Three months ago, only about 2% of Cleveland Clinic patient visits were done virtually, by video chat. But then the COVID-19 pandemic hit, and virtual visits shot up to 75%.
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While in-office visits will resume as physical distancing restrictions ease, virtual visits are here to stay, says Amy Merlino, MD, Chief Medical Information Officer at Cleveland Clinic.
“I don’t know that we will continue at 75%, but somewhere between 50% and 70% is likely for ambulatory care,” she says.
In addition to quickly adapting to new telehealth privileges, platforms, documentation and workflows, clinicians have needed to learn new ways of communicating with patients during virtual visits.
“Not being in the same room with the patient changes how we connect with them and relate to them,” says Dr. Merlino. “We can’t show empathy by touching them, for example. We need to learn new ways of reassuring patients that we hear them and care for them.”
In response, Cleveland Clinic’s Center for Excellence in Healthcare Communication led the charge in establishing guidelines for digital health communication:
Both documents were released in April as part of Cleveland Clinic’s Digital Health Playbook.
“One of the biggest challenges for clinicians is their initial uncertainty and discomfort with using virtual technology for patient care,” says clinical psychologist Amy Windover, PhD, Director of Communication Skills Training in the Office of Patient Experience at Cleveland Clinic. “It’s new to everybody. Clinicians are desperate for guidance because there is a steep learning curve without some basic training.”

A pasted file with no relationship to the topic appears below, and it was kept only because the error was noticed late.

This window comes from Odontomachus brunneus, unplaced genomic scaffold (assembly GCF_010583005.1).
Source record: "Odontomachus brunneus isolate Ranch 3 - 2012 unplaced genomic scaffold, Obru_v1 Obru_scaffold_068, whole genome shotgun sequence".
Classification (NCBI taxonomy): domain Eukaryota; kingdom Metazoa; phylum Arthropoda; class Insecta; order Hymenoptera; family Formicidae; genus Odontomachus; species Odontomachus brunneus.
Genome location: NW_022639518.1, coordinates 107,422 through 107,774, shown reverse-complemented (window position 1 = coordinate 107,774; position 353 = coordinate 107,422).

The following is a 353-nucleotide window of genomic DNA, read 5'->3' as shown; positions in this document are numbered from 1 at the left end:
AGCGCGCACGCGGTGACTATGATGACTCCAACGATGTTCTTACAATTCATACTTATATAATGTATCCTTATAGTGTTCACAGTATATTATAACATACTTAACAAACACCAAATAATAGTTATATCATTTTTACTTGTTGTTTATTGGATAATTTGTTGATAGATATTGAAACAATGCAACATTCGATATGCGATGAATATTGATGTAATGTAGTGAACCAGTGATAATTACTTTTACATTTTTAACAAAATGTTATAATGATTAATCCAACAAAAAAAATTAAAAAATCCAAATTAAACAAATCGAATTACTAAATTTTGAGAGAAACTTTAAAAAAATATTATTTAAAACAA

As reflected in the new guidelines, clinicians need to be more intentional about establishing and developing patient relationships during virtual visits, notes Dr. Windover.
“Given the novelty of virtual visits, there’s a risk that clinicians will skip the formalities and try to get right to the point of the visit,” she says. “But that’s like hosting a dinner party where you don’t welcome your guests or hang up their coats, but rather hurry them to your dining room, start passing the dishes and then rush them out the door.”
Taking time to connect with the patient and convey value and respect is especially important when you’re not physically with them. Dr. Windover recommends these simple techniques:
During in-person visits, clinicians may rely on nonverbal cues — like nodding, leaning forward or raising eyebrows — to show empathy. During virtual visits, nonverbal cues may not be as effective due to audio or visual lag time.
“Verbally addressing a patient’s feelings is important in person, but even more important virtually,” says Dr. Windover. “Patients need to hear healthcare providers say that they care about and respect them. Only then will patients trust us enough to share complete information about their symptoms or experiences. And that is vital for us to accurately diagnose and treat their condition.”
For example, empathic statements include:
“There’s a lot of research that says physical touch is helpful in connecting with patients,” says Dr. Windover. “But we can still convey that without physical contact. Putting your hand over your heart, for example, or touching your own arm like you’d touch a patient’s arm are effective ways of showing empathy visually.”
Just be sure to make nonverbal cues like these larger and slower than you would in person, she says, making them more prominent on camera.
Developing a relationship with a patient actually may be easier via virtual visit, notes Dr. Windover. Observing patients in their regular environment — with kids popping in unexpectedly or a collection of books in the background — can help clinicians forge a more immediate and personal connection.
“Watching the family interact or seeing that the patient is still in their pajamas is valuable,” says Dr. Windover. “You can get priceless information instantaneously through virtual visits.”